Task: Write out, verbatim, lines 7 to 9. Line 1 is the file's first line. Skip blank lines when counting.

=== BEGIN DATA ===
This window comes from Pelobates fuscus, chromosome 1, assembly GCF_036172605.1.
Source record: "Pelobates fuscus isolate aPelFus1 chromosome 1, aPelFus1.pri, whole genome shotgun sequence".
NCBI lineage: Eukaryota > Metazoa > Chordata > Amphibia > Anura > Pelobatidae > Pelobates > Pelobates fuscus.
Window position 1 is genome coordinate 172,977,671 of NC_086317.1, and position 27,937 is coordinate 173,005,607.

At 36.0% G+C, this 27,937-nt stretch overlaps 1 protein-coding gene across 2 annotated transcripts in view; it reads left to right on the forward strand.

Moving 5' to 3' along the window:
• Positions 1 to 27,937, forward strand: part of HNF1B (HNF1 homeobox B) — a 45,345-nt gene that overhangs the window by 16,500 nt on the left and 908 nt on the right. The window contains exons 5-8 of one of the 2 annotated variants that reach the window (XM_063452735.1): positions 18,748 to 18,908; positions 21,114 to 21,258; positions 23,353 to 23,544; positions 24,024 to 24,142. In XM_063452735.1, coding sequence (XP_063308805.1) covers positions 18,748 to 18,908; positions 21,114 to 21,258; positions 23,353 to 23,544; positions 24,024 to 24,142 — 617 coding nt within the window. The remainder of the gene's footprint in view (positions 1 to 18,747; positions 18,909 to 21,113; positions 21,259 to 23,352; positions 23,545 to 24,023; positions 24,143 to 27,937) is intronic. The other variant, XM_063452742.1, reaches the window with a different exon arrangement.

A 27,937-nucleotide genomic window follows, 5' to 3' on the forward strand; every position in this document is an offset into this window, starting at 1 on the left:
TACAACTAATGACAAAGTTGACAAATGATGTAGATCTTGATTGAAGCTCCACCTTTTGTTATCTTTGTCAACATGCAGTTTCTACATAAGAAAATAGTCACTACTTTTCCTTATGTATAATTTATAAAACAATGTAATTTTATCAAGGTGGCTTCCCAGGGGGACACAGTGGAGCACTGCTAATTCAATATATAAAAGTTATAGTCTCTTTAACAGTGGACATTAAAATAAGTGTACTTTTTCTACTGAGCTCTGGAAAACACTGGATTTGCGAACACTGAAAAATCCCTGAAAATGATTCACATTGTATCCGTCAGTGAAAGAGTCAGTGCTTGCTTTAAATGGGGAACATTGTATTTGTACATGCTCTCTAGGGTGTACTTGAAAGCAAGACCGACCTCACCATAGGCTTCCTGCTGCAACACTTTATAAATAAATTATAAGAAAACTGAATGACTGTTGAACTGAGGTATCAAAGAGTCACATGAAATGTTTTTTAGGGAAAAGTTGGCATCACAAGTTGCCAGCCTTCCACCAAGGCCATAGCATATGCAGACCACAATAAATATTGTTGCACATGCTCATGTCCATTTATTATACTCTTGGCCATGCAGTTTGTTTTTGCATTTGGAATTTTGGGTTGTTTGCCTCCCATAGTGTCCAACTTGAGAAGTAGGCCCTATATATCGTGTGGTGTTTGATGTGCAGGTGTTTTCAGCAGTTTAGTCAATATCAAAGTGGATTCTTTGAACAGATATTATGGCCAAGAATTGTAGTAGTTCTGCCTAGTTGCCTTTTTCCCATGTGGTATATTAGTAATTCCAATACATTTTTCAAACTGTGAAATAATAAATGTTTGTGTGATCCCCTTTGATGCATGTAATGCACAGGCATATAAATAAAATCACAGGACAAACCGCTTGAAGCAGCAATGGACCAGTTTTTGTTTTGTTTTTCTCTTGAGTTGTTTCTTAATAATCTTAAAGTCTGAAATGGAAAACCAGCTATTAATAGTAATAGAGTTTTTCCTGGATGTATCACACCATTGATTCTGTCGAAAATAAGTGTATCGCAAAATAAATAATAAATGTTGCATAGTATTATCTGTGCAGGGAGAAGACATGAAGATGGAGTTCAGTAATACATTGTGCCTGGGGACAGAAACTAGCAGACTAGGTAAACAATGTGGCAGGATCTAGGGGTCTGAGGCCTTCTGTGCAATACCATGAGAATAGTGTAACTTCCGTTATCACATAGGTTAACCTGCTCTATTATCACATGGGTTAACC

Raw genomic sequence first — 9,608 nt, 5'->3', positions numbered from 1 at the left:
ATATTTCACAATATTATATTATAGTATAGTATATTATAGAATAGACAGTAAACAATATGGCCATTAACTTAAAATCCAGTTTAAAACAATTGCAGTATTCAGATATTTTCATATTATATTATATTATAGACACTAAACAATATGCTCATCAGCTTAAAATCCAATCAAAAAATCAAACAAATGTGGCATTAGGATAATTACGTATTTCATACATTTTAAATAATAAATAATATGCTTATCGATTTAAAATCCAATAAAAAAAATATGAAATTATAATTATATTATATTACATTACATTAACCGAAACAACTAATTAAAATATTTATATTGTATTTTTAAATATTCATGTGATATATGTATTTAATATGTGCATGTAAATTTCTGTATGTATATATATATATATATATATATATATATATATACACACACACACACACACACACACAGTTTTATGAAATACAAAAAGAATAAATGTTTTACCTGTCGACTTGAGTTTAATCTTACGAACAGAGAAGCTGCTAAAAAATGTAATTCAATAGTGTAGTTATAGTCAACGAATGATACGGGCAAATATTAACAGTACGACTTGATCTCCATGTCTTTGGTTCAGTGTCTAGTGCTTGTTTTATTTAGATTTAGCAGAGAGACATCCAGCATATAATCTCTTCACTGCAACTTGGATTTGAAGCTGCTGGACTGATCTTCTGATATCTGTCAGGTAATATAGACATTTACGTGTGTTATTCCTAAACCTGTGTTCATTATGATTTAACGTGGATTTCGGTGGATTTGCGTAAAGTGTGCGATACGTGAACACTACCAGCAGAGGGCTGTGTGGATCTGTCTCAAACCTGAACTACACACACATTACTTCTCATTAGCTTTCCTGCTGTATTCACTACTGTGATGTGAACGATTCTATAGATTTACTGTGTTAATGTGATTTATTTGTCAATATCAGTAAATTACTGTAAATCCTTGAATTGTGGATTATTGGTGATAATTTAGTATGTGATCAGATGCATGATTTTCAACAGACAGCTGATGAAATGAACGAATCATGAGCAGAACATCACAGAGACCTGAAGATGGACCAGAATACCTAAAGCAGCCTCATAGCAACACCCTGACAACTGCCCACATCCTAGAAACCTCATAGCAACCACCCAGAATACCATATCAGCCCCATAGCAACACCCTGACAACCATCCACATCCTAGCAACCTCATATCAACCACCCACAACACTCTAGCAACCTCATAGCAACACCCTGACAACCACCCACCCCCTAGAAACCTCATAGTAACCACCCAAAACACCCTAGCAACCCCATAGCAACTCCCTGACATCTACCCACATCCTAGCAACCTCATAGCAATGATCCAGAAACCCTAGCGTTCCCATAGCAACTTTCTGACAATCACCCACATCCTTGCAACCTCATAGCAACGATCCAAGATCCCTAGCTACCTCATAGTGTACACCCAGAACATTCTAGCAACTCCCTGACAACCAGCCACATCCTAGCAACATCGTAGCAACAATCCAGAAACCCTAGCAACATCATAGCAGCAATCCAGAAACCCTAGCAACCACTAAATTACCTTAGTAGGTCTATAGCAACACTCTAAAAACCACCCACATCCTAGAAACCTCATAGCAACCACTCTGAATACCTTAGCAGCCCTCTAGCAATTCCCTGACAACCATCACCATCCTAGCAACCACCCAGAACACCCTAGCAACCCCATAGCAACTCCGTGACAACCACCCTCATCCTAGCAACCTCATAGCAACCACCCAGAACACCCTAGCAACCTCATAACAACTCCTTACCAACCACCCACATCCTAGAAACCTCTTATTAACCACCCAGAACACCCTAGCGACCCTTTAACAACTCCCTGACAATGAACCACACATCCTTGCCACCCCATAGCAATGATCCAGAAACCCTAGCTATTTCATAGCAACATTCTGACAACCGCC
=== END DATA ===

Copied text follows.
• Positions 1 to 27,937, forward strand: part of HNF1B (HNF1 homeobox B) — a 45,345-nt gene that overhangs the window by 16,500 nt on the left and 908 nt on the right. The window contains exons 5-8 of one of the 2 annotated variants that reach the window (XM_063452735.1): positions 18,748 to 18,908; positions 21,114 to 21,258; positions 23,353 to 23,544; positions 24,024 to 24,142. In XM_063452735.1, coding sequence (XP_063308805.1) covers positions 18,748 to 18,908; positions 21,114 to 21,258; positions 23,353 to 23,544; positions 24,024 to 24,142 — 617 coding nt within the window. The remainder of the gene's footprint in view (positions 1 to 18,747; positions 18,909 to 21,113; positions 21,259 to 23,352; positions 23,545 to 24,023; positions 24,143 to 27,937) is intronic. The other variant, XM_063452742.1, reaches the window with a different exon arrangement.

A 27,937-nucleotide genomic window follows, 5' to 3' on the forward strand; every position in this document is an offset into this window, starting at 1 on the left:
TACAACTAATGACAAAGTTGACAAATGATGTAGATCTTGATTGAAGCTCCACCTTTTGTTATCTTTGTCAACATGCAGTTTCTACATAAGAAAATAGTCACTACTTTTCCTTATGTATAATTTATAAAACAATGTAATTTTATCAAGGTGGCTTCCCAGGGGGACACAGTGGAGCACTGCTAATTCAATATATAAAAGTTATAGTCTCTTTAACAGTGGACATTAAAATAAGTGTACTTTTTCTACTGAGCTCTGGAAAACACTGGATTTGCGAACACTGAAAAATCCCTGAAAATGATTCACATTGTATCCGTCAGTGAAAGAGTCAGTGCTTGCTTTAAATGGGGAACATTGTATTTGTACATGCTCTCTAGGGTGTACTTGAAAGCAAGACCGACCTCACCATAGGCTTCCTGCTGCAACACTTTATAAATAAATTATAAGAAAACTGAATGACTGTTGAACTGAGGTATCAAAGAGTCACATGAAATGTTTTTTAGGGAAAAGTTGGCATCACAAGTTGCCAGCCTTCCACCAAGGCCATAGCATATGCAGACCACAATAAATATTGTTGCACATGCTCATGTCCATTTATTATACTCTTGGCCATGCAGTTTGTTTTTGCATTTGGAATTTTGGGTTGTTTGCCTCCCATAGTGTCCAACTTGAGAAGTAGGCCCTATATATCGTGTGGTGTTTGATGTGCAGGTGTTTTCAGCAGTTTAGTCAATATCAAAGTGGATTCTTTGAACAGATATTATGGCCAAGAATTGTAGTAGTTCTGCCTAGTTGCCTTTTTCCCATGTGGTATATTAGTAATTCCAATACATTTTTCAAACTGTGAAATAATAAATGTTTGTGTGATCCCCTTTGATGCATGTAATGCACAGGCATATAAATAAAATCACAGGACAAACCGCTTGAAGCAGCAATGGACCAGTTTTTGTTTTGTTTTTCTCTTGAGTTGTTTCTTAATAATCTTAAAGTCTGAAATGGAAAACCAGCTATTAATAGTAATAGAGTTTTTCCTGGATGTATCACACCATTGATTCTGTCGAAAATAAGTGTATCGCAAAATAAATAATAAATGTTGCATAGTATTATCTGTGCAGGGAGAAGACATGAAGATGGAGTTCAGTAATACATTGTGCCTGGGGACAGAAACTAGCAGACTAGGTAAACAATGTGGCAGGATCTAGGGGTCTGAGGCCTTCTGTGCAATACCATGAGAATAGTGTAACTTCCGTTATCACATAGGTTAACCTGCTCTATTATCACATGGGTTAACC